Re: Dealing with application names in a JEE web app

Lew <>
Fri, 27 May 2011 10:14:46 -0400
Arved Sandstrom wrote:

Lew wrote:

markspace wrote:

Lew wrote:

I've been able to work out "all this" pretty much from
the MyFaces docs and the articles in IBM DeveloperWorks.

Thanks for pointing out those additional resources. I think right now I'm

I forgot to mention the most important one: lots of example apps that I
created in my (copious) spare time. I went nuts in JSF 1.something when
"rendered='false'" on first page call would prevent a component from
being in the tree, never to be reinserted in postback when the value
flipped to 'true'. They fixed that later. I went nuts overall until I
began to grok the six-stage component lifecycle of JSF.

I similarly went nuts in my early exposure to JSF until I learnt that
lifecycle. I lived by Rick Hightower and BalusC. These days I go nuts
because I work with people who have had to use JSF for the same length
of time as me, but who haven't bothered to learn the lifecycle, and
screw coding up because of it.

Typical problem - people not realizing how often getters get called in
first view or postback, and jamming all sorts of unguarded persistence
operations into getters as a result. "Duhhhhh...why did that table get
updated twice?"

Boy, that was a surprise the first time I encountered it AT HOME WHILE I WAS

Then I studied up and found out about the lifecycle.

All before I accepted a paycheck to do JSF programming. Not that I needed to
be a master first, but I sure needed to do SOME practice first.

I went nuts
until I learned that every backing bean is a controller, unlike the
front-controller pattern familiar to Model 2 and Struts mavens.

One other thing to learn early on is the distinction between JSF managed
beans and JSF backing beans. Many of the same aforementioned people use
the terms indistinguishably, and I wish they wouldn't. No excuse for
this confusion: the Java EE tutorial explains the difference clearly in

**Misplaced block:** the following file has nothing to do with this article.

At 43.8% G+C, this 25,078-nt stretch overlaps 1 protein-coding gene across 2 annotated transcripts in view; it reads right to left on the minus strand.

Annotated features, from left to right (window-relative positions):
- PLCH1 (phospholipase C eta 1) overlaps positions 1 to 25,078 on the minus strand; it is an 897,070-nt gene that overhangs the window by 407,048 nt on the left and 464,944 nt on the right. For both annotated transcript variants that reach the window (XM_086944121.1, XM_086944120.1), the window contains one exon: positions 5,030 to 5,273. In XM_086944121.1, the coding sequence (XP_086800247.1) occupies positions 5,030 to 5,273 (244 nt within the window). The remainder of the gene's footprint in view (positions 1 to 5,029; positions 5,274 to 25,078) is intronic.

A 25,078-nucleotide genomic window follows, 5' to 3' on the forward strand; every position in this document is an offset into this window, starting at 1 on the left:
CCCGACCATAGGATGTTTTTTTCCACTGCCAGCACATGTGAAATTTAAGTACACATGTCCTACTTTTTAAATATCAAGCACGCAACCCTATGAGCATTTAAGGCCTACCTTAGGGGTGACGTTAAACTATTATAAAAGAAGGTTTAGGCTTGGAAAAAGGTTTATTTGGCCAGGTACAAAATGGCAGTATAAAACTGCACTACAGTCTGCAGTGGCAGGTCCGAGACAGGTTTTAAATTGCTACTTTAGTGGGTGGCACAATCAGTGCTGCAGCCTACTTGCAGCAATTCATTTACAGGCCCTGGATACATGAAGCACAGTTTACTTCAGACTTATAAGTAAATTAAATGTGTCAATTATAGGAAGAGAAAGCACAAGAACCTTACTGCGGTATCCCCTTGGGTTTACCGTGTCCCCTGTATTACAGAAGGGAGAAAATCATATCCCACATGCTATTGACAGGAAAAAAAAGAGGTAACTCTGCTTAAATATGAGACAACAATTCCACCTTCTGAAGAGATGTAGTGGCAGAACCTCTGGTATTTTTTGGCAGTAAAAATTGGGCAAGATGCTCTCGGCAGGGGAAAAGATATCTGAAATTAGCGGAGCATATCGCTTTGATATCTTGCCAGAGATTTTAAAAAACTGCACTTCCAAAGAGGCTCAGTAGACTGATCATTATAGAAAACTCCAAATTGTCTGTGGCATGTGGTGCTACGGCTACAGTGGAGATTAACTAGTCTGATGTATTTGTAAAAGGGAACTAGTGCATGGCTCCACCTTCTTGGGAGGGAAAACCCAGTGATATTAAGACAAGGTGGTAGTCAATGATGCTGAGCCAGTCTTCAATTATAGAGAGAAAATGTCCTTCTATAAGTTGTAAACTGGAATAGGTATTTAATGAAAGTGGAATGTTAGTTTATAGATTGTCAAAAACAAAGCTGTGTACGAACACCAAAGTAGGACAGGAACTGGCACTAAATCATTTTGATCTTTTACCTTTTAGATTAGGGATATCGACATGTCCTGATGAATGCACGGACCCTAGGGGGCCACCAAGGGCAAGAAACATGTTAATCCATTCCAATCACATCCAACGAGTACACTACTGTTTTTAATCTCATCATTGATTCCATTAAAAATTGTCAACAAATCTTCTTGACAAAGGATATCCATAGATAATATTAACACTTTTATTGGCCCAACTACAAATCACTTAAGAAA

2 sentences.

This one I had not encountered, maybe because backing beans were first in the
managed-bean universe and managed beans were generalized therefrom:
"Managed Beans represent a generalization of the managed beans specified by
JavaServer Faces technology and can be used anywhere in a Java EE application,
not just in web modules."

I see from
"As mentioned earlier in this chapter, a backing bean, a type of managed bean,
is a JavaBeans component that is managed by JavaServer Faces technology.
Components in a page are associated with backing beans that provide
application logic."

However, managed beans are actually not defined earlier in that chapter.

"A typical JavaServer Faces application includes one or more backing beans,
each of which is a type of JavaServer Faces managed bean that can be
associated with the components used in a particular page."

In any case, I couldn't find the "two sentences" to which you refer, so I
suggest you lighten up a little on that particular rigidity.

I like the (newish) CDI annotations that allow the "managing" bit -
naming and scoping, for starters - not to be a JSF thing. I use them
when I can.

... [snip ...

I still
don't use "immediate='true'".

I almost never use it either now. The reason I don't is because it takes
some quality reading to understand what "immediate" does (see the
excellent description at, and
you have to re-read and refresh yourself on that every few months when
your use of "immediate" has caused a bug (or more likely, some other
developer never read up on it and uses "immediate" incorrectly, and
you've got to fix the defect).

It's just not worth it.

You echo my reasoning. Hard to understand, limited usefulness - screw it.

I must've tried every variation of URL in JSF, JSTL, jsp:useBean and
such structures as I've learned my J{2,ava }EE skills in order to learn
where things need to be for the app server to find them. I still am not
fully aware of the nuances.

Other takeaways: thank God for Facelets. I haven't used JSPs in 3 years.
And even though it's got better support in JSF 1.2 and 2.0 than it did
in 1.1, _don't_ mix JSTL and JSF. If you're writing JSF JSPs or
Facelets, and you think you need JSTL, think again - you don't.

I've seen this mistake in practice, and people (so-called "programmers", no
less!) look at me blankly when I give that advice. And yet they're never the
ones to get fired!

mostly concerned that the JSF 2.1 spec seems a lot less complete than
the JSP
and Servlet one, and that the book I purchased by the spec co-lead seems
equally abbreviated. You'd think Sun (and now Oracle) would be most
interested in making sure that accurate and complete documentation is available.
"Google for it and read some blogs" seems like the opposite of that idea.

Don't mind me though, I'm typically grumpy when I'm trying to plow my way
through new concepts.

Curmudgeons of the world, uni- - - ah, screw it!

If programming was easy, anyone could do it. Sometimes you just have to
bang your (metaphorical) head against the (metaphorical) brick walls
until something (hopefully the wall) crumbles (metaphorically). And I
truly found that GIMF through all that with JSF.

I am reasonably fond of both JSF (especially JSF 2.0) and ASP.NET MVC.
As far as I am concerned both teams got It.

Yay, facelets!

Boo, ignorance!

Honi soit qui mal y pense.

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